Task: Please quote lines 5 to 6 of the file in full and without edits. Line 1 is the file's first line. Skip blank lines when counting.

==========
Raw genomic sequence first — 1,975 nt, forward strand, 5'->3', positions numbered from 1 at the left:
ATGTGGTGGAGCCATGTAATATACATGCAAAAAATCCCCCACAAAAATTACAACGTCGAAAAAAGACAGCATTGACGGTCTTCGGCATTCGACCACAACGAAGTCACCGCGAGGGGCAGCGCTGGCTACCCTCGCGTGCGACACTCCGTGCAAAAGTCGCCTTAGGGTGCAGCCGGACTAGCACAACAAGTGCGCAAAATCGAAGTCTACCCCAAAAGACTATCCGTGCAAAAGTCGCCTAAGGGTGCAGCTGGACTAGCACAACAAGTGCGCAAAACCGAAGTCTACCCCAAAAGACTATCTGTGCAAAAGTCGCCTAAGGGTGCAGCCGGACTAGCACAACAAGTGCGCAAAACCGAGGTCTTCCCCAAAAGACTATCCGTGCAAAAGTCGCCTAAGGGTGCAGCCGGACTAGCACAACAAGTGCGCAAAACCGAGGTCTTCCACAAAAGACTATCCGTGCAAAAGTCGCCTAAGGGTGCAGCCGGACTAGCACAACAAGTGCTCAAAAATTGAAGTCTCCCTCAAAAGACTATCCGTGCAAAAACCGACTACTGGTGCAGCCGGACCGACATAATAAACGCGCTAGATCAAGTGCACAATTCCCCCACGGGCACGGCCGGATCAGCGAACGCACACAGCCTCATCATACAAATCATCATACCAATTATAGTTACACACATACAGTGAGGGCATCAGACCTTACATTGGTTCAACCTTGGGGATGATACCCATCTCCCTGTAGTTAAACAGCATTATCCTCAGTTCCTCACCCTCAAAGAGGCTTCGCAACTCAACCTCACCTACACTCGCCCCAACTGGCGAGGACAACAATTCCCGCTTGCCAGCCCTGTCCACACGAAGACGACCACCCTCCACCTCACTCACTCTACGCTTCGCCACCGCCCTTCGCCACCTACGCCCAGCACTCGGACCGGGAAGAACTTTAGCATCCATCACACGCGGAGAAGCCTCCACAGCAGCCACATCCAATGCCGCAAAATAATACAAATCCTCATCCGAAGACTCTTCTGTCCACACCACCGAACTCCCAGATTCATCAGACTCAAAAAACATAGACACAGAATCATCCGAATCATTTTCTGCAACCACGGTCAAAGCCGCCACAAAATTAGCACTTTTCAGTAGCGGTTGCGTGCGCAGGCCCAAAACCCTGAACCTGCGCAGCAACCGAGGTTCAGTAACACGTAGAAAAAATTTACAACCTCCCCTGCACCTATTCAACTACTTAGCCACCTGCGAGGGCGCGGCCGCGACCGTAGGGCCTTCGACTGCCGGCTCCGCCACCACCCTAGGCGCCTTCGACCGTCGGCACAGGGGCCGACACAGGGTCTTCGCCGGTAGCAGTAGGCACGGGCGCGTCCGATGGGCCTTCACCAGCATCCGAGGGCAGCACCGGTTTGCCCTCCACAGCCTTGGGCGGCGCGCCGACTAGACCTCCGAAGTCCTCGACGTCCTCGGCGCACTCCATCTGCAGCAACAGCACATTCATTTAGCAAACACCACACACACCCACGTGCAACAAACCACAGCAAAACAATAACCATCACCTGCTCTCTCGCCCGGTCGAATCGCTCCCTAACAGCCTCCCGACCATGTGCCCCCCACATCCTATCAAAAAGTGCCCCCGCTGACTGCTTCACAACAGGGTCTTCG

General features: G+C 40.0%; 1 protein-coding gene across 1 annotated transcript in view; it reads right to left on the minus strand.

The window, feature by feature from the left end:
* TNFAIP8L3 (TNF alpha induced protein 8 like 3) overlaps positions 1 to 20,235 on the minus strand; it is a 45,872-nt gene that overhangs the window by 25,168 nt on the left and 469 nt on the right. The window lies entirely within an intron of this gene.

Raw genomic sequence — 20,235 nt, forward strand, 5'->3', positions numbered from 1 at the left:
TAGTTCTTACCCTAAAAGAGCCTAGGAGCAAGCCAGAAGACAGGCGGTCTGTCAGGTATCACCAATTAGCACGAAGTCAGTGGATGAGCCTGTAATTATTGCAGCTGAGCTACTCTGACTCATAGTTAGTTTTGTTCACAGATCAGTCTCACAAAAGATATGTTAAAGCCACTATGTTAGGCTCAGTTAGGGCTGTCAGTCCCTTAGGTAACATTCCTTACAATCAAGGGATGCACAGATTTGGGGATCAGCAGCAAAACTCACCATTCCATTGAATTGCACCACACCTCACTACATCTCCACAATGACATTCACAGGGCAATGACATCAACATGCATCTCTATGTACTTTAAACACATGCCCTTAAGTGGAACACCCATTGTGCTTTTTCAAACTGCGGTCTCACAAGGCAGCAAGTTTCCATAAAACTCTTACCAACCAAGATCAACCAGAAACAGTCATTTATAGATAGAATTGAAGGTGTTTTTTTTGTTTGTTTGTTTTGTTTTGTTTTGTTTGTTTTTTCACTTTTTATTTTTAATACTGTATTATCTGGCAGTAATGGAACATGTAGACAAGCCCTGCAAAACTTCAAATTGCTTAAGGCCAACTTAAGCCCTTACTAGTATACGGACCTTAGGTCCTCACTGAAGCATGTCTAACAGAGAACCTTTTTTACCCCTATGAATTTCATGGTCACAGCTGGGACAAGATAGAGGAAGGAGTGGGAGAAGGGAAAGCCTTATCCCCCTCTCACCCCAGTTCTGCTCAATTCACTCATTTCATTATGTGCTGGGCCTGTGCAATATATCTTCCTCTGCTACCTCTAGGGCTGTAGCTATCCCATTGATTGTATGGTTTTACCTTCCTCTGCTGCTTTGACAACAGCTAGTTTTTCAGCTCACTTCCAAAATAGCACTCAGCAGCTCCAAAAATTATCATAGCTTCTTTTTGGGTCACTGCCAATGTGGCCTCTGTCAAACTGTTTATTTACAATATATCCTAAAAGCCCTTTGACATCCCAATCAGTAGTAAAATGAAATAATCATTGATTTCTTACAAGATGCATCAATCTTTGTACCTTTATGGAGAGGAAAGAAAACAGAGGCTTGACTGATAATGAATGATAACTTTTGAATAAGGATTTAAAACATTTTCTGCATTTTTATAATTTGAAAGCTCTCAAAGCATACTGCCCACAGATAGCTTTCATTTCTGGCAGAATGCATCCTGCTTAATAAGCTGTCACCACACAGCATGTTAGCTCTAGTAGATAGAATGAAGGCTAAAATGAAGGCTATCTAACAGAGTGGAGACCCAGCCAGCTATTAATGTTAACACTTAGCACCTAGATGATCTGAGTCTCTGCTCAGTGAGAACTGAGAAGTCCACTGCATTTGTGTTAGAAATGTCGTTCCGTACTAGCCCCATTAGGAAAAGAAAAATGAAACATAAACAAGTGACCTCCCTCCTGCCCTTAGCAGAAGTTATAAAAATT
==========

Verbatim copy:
* TNFAIP8L3 (TNF alpha induced protein 8 like 3) overlaps positions 1 to 20,235 on the minus strand; it is a 45,872-nt gene that overhangs the window by 25,168 nt on the left and 469 nt on the right. The window lies entirely within an intron of this gene.

Raw genomic sequence — 20,235 nt, forward strand, 5'->3', positions numbered from 1 at the left: